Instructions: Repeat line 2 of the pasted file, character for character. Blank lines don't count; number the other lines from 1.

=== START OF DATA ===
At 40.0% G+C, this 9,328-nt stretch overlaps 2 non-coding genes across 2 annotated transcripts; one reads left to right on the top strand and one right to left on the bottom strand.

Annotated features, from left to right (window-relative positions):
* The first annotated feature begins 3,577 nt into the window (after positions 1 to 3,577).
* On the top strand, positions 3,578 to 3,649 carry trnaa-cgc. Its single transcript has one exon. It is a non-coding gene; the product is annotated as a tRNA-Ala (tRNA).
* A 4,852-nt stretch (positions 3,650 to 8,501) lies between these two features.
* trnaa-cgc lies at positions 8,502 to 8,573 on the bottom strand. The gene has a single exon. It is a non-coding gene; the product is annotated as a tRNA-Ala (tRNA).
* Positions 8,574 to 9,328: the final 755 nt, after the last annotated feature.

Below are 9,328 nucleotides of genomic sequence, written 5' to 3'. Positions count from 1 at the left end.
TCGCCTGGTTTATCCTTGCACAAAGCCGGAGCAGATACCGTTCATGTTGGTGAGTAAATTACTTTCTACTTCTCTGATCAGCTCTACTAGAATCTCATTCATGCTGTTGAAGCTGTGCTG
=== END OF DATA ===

Annotated features, from left to right (window-relative positions):